The overarching purpose of the project is to analyze the dynamic and formal legal processes allowing UNCLOS to adapt to current and future ocean governance challenges concerning biological diversity and the limits of such adaptability. Based on this analysis, I will propose regulatory tools for the protection of biological diversity in the Baltic Ocean and the Arctic marine environment. The project is directly linked with Sustainable Development Goal 14 ‘Life Below Water.’
The Law of the Sea intertwines both individual interests of States and community interests together with their corresponding interactions. The protection of biological diversity is an example par excellence of community interest posing governance challenges. The emergence of global community interests prompted a ‘paradigm shift’ of environmental governance based on an ecosystem approach. In broad terms, the ecosystem approach is “a strategy for the integrated management of land, water and living resources that promotes conservation and sustainable use in an equitable way.”
In the context of the protection of marine biological diversity, the ecosystem approach is a relatively novel regulatory paradigm that promotes integrated ocean management. Its implementation includes a wide array of tools such as marine spatial planning and marine protected areas (MPAs). The United Nations Convention on the Law of the Sea (UNCLOS) makes no specific reference to integrated ocean management or the protection of biological diversity.
According to Article 2 of the Convention on Biological Diversity, biological diversity concerns “the variability among living organisms from all sources … and the ecological complexes of which they are part: this includes diversity within species, between species and of ecosystem.” UNCLOS does not refer to biodiversity, but it does provide a framework for the prevention of marine pollution and management of marine resources. Such a framework contributes to the conservation of marine biological diversity. Pollution and resources, as legal categories, are certainly narrower than biological diversity in the sense that the former categories do not necessarily consider the complex interrelationships taking place in the marine environment.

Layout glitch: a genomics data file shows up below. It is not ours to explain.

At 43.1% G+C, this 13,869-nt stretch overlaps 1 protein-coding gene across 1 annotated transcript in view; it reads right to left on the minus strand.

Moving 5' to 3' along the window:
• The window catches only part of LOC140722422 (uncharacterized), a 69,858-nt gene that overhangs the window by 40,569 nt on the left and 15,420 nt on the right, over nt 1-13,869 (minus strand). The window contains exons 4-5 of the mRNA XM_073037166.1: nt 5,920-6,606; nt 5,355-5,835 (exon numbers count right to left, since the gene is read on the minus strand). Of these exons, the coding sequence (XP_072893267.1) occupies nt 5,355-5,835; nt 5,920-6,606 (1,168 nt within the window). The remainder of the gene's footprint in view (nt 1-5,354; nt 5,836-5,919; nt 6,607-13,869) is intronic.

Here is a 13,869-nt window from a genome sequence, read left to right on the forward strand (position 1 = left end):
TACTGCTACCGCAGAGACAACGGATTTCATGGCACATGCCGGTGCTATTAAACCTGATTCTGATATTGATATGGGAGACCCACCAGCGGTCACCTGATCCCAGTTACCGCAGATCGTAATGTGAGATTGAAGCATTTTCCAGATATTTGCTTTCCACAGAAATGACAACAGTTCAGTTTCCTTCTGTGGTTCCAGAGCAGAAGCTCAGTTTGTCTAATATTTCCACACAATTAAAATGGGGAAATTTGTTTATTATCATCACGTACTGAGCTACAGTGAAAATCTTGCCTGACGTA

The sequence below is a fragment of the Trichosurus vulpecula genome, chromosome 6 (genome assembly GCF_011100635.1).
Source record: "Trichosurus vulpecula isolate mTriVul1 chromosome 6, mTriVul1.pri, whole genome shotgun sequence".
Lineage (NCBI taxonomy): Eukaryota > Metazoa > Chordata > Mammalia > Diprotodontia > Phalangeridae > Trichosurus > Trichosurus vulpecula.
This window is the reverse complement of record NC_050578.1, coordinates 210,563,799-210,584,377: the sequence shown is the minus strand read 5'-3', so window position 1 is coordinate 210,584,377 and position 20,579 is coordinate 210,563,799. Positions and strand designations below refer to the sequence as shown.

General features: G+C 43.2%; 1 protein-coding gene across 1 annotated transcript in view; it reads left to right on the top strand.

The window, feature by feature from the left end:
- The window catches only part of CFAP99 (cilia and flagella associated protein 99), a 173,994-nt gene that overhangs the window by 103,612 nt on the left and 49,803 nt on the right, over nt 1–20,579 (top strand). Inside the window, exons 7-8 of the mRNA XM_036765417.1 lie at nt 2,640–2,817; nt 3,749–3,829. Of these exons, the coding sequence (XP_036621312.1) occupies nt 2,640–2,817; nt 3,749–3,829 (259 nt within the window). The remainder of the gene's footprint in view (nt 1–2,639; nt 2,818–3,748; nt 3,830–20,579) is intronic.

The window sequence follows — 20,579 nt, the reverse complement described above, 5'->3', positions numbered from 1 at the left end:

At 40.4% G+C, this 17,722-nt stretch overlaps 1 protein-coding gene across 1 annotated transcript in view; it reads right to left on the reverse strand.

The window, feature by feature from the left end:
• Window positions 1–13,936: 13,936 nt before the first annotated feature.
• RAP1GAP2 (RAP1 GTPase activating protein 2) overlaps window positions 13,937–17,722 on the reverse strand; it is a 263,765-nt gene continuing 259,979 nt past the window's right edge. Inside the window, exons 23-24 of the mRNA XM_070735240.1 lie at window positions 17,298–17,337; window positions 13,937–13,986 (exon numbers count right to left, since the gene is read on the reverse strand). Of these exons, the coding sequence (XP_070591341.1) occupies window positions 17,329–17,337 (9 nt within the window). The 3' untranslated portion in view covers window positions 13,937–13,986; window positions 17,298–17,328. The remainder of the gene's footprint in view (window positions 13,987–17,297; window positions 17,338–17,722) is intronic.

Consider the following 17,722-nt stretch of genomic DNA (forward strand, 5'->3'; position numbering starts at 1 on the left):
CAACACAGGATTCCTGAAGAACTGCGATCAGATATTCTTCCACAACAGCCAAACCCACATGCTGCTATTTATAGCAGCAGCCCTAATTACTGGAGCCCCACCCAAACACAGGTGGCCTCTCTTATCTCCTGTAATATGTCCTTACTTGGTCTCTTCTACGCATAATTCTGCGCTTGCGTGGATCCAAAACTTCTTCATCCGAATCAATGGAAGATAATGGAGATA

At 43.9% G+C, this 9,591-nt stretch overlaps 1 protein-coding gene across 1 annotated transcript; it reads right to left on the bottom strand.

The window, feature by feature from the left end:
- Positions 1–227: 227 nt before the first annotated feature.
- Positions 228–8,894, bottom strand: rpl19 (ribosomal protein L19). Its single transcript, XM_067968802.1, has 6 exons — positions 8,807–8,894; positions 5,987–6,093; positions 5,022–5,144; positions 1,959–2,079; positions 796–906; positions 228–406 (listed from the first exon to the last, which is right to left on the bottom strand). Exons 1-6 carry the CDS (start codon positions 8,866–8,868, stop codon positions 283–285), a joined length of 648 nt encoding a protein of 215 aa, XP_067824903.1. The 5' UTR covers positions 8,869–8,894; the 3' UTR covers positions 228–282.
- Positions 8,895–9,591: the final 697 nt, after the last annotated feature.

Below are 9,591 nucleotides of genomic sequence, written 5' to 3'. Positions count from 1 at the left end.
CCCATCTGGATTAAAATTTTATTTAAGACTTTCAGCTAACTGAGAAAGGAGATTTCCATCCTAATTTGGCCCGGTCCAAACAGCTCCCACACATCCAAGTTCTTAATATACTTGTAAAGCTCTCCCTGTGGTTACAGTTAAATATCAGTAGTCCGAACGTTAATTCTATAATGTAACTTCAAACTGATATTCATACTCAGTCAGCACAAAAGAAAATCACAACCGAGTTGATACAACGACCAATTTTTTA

Unlike pollution and resource management law, biological diversity encompasses a wide-ranging legal category that emphasizes the interdependency of life variety in all three levels: species diversity, genetic diversity and ecosystem diversity. Such a holistic approach requires shifting attention from media-specific pollution regimes or particular species. It is fundamental to assess the available regulatory tools for ocean integrated management “where all human activities within the defined area are addressed and managed for the purpose of conservation of marine biodiversity.”
Significance of the project from a Swedish perspective
Sweden is both a Baltic and an Arctic State. Integrated ocean management should become a priority since the Baltic Sea “is inherently low in species, genetic, and functional diversity, and thus, protection of biodiversity is central to ensuring ecosystem resilience.” The Arctic marine environment is particularly vulnerable to the effects of climate change and the pressure on biological diversity has not gone unnoticed.
 COP to the Convention on Biological Diversity, "Decision V/6 Ecosystem Approach," in Fifth Meeting (Nairobi, Kenia, 2000).
 Jeffrey McNeely et al., Conserving the world's biological diversity (Gland, Switzerland: World Resources Institute, Conservation International, World Wildlife Fund, and International Bank for Reconstruction Development, 1990), 17.
 Ingvild Ulrikke Jakobsen, Marine Protected Areas in International Law: An Arctic perspective (The Netherlands: Brill NIjhoff, 2016), 5.
 Helsinki Commission (HELCOM), "Biodiversity in the Baltic Sea: An integrated thematic assessment on biodiversity and nature conservation in the Baltic Sea," (Finland: Helsinki Commission, 2009).